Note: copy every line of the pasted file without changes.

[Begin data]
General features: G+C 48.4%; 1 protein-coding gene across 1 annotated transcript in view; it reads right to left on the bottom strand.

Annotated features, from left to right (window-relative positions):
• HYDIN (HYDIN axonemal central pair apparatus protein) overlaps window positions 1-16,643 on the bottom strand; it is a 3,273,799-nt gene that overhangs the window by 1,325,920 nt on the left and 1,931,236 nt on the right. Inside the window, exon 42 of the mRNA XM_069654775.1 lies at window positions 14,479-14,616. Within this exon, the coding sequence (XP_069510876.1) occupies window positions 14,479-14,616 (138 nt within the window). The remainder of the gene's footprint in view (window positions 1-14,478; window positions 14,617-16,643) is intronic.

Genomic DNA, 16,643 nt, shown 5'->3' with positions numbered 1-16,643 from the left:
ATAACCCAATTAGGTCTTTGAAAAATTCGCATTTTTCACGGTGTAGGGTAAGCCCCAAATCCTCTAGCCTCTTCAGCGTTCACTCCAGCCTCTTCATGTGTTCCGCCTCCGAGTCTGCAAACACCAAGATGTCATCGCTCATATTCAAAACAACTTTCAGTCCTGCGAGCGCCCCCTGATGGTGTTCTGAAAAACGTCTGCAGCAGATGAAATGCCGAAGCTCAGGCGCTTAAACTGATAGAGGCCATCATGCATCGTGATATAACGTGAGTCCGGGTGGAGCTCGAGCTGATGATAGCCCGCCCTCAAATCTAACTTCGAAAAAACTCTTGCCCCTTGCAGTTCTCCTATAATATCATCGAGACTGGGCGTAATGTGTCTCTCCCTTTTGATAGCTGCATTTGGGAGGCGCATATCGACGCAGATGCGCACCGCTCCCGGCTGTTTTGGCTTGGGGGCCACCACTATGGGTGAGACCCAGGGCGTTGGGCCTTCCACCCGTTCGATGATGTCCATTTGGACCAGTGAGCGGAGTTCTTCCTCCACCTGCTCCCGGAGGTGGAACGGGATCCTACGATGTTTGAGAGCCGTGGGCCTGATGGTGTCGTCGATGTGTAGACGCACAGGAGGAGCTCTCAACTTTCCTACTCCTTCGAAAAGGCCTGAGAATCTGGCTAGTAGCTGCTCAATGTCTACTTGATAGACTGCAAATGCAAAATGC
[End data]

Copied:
General features: G+C 48.4%; 1 protein-coding gene across 1 annotated transcript in view; it reads right to left on the bottom strand.

Annotated features, from left to right (window-relative positions):
• HYDIN (HYDIN axonemal central pair apparatus protein) overlaps window positions 1-16,643 on the bottom strand; it is a 3,273,799-nt gene that overhangs the window by 1,325,920 nt on the left and 1,931,236 nt on the right. Inside the window, exon 42 of the mRNA XM_069654775.1 lies at window positions 14,479-14,616. Within this exon, the coding sequence (XP_069510876.1) occupies window positions 14,479-14,616 (138 nt within the window). The remainder of the gene's footprint in view (window positions 1-14,478; window positions 14,617-16,643) is intronic.

Genomic DNA, 16,643 nt, shown 5'->3' with positions numbered 1-16,643 from the left:
ATAACCCAATTAGGTCTTTGAAAAATTCGCATTTTTCACGGTGTAGGGTAAGCCCCAAATCCTCTAGCCTCTTCAGCGTTCACTCCAGCCTCTTCATGTGTTCCGCCTCCGAGTCTGCAAACACCAAGATGTCATCGCTCATATTCAAAACAACTTTCAGTCCTGCGAGCGCCCCCTGATGGTGTTCTGAAAAACGTCTGCAGCAGATGAAATGCCGAAGCTCAGGCGCTTAAACTGATAGAGGCCATCATGCATCGTGATATAACGTGAGTCCGGGTGGAGCTCGAGCTGATGATAGCCCGCCCTCAAATCTAACTTCGAAAAAACTCTTGCCCCTTGCAGTTCTCCTATAATATCATCGAGACTGGGCGTAATGTGTCTCTCCCTTTTGATAGCTGCATTTGGGAGGCGCATATCGACGCAGATGCGCACCGCTCCCGGCTGTTTTGGCTTGGGGGCCACCACTATGGGTGAGACCCAGGGCGTTGGGCCTTCCACCCGTTCGATGATGTCCATTTGGACCAGTGAGCGGAGTTCTTCCTCCACCTGCTCCCGGAGGTGGAACGGGATCCTACGATGTTTGAGAGCCGTGGGCCTGATGGTGTCGTCGATGTGTAGACGCACAGGAGGAGCTCTCAACTTTCCTACTCCTTCGAAAAGGCCTGAGAATCTGGCTAGTAGCTGCTCAATGTCTACTTGATAGACTGCAAATGCAAAATGC